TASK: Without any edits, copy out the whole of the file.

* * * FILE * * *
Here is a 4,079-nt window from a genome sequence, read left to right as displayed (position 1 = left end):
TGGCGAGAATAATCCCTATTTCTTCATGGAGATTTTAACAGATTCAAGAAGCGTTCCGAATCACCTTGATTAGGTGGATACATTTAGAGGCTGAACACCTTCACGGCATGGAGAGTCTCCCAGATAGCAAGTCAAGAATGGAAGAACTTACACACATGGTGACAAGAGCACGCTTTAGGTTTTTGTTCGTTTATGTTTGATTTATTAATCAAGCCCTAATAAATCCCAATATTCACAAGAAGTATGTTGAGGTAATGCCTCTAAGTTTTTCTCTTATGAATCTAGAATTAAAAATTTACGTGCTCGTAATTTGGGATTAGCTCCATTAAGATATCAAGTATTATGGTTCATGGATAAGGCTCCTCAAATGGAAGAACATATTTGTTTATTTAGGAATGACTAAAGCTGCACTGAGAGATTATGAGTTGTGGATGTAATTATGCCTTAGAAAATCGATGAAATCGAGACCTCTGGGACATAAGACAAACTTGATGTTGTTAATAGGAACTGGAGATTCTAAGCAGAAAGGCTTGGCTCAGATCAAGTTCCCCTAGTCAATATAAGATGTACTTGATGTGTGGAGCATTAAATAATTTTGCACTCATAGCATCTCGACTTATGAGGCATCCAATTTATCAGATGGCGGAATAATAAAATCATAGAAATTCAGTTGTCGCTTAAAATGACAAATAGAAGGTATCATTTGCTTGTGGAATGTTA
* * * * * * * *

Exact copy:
Here is a 4,079-nt window from a genome sequence, read left to right as displayed (position 1 = left end):
TGGCGAGAATAATCCCTATTTCTTCATGGAGATTTTAACAGATTCAAGAAGCGTTCCGAATCACCTTGATTAGGTGGATACATTTAGAGGCTGAACACCTTCACGGCATGGAGAGTCTCCCAGATAGCAAGTCAAGAATGGAAGAACTTACACACATGGTGACAAGAGCACGCTTTAGGTTTTTGTTCGTTTATGTTTGATTTATTAATCAAGCCCTAATAAATCCCAATATTCACAAGAAGTATGTTGAGGTAATGCCTCTAAGTTTTTCTCTTATGAATCTAGAATTAAAAATTTACGTGCTCGTAATTTGGGATTAGCTCCATTAAGATATCAAGTATTATGGTTCATGGATAAGGCTCCTCAAATGGAAGAACATATTTGTTTATTTAGGAATGACTAAAGCTGCACTGAGAGATTATGAGTTGTGGATGTAATTATGCCTTAGAAAATCGATGAAATCGAGACCTCTGGGACATAAGACAAACTTGATGTTGTTAATAGGAACTGGAGATTCTAAGCAGAAAGGCTTGGCTCAGATCAAGTTCCCCTAGTCAATATAAGATGTACTTGATGTGTGGAGCATTAAATAATTTTGCACTCATAGCATCTCGACTTATGAGGCATCCAATTTATCAGATGGCGGAATAATAAAATCATAGAAATTCAGTTGTCGCTTAAAATGACAAATAGAAGGTATCATTTGCTTGTGGAATGTTA